That evening we sailed down to the mouth of the Kangerlussuaq fjord. At 120 miles long it is the longest fjord of Western Greenland. All night was spent working our way inland to Kangerlussuaq. The first part of the fjord is lined with remarkable and dramatic walls with glaciers peaking from behind. Further inland, the terrain has been smoothed by the ice cap and the awe inspiring cliffs give way to gently rolling rounded hills.


Kangerlussuaq, our last stop of the trip, is notable for it’s proximity to the Greenland ice sheet. I have spent a fair bit of time in this town as it has the largest airport and is the primary logistics hub for science support in Greenland. Perhaps the most exciting activity in Kanger is visiting the ice edge – where you can walk onto the ice cap itself! It is a relatively short ride via truck or bus to the most accessible point of the ice know as Point 660. I have written about this here. On the way to the ice edge we saw musk oxen, caribou, and even an arctic hare!

Stepping onto the ice is a little surreal. The edge itself is hard to locate exactly as it blurs into the bordering muddy moraine – mud and gravel slowly slowly becoming frozen mud and frozen gravel and then gradually becoming more ice than rock. The scale is hard to describe and the significance of this place was not lost on our group – the ice we stood on is part of the Greenland ice sheet covering more than 656,000 square miles, or 3 times the size of Texas.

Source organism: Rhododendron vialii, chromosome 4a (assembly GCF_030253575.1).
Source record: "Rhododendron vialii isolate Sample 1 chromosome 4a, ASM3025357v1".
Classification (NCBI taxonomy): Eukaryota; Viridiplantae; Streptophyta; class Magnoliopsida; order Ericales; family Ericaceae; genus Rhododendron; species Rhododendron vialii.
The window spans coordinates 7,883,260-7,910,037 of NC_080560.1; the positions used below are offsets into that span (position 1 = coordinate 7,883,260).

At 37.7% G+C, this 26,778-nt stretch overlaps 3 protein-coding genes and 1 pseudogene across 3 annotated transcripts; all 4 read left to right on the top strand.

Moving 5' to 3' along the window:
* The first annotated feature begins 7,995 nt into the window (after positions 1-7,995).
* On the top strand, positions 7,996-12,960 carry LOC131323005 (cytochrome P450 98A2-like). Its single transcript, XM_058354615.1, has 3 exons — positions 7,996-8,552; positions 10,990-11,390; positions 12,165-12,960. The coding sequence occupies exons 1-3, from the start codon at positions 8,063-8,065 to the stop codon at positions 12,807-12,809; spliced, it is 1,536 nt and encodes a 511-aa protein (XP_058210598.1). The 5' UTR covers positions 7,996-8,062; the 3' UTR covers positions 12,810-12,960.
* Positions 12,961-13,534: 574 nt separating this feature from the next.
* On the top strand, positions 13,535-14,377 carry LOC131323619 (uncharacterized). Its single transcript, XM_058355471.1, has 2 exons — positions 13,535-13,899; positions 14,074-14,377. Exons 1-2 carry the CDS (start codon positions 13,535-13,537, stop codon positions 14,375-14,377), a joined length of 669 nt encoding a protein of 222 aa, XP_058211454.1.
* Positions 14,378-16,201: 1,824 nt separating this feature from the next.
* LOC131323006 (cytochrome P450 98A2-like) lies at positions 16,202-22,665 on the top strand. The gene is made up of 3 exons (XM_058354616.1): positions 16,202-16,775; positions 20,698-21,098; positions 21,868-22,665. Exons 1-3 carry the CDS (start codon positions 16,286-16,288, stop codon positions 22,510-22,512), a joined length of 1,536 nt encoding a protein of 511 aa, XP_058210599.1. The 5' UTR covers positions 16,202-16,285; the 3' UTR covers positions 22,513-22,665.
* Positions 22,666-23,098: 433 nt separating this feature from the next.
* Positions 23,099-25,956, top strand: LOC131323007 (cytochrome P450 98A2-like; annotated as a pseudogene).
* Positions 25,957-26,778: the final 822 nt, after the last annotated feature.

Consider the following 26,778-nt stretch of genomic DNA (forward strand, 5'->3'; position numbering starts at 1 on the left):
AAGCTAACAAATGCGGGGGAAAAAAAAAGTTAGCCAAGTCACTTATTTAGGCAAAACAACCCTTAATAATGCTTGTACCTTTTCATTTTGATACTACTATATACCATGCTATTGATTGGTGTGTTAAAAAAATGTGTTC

The ice on the surface of a glacier has a rough texture. This is because after the snow fell it was buried  by more snow and ultimately compressed to form essentially an unbroken block of ice the size of the glacier’s base. This can be seen in ice caves where looking into the walls can look almost like looking into water. As this ice nears the glacial terminus, and the layers above it melt, the great pressure is gradually released and fractures form along the ice crystal planes, resulting in roughly ice cube sized chunks. This fracturing also brings light into the surface making it appear white (like when you chip an ice cube and the cracks are white).


At last our trip had come to an end and we returned to Ottawa by plane.


The view from the plane looking down over the West Greenland coast

Baffin Island and West Greenland

Our Group on the Arctic Cruise – photo by One Ocean photographer Dave Sandford

Leave a comment

Filed under Arctic, Greenland, Kangerlussuaq

Arctic Adventure Part I

Part 1: Arctic Circle Trail

I have been working on the Greenland ice sheet since 2010, but have only ever been to Summit, Kangerlussuaq, and Constable Pynt. This summer I finally had the opportunity to explore more of Greenland – to experience the wild arctic tundra, sail down the SW coast aboard a ferry visiting numerous small towns and settlements, and visit a few of the towns in South Greenland.


Russell Glacier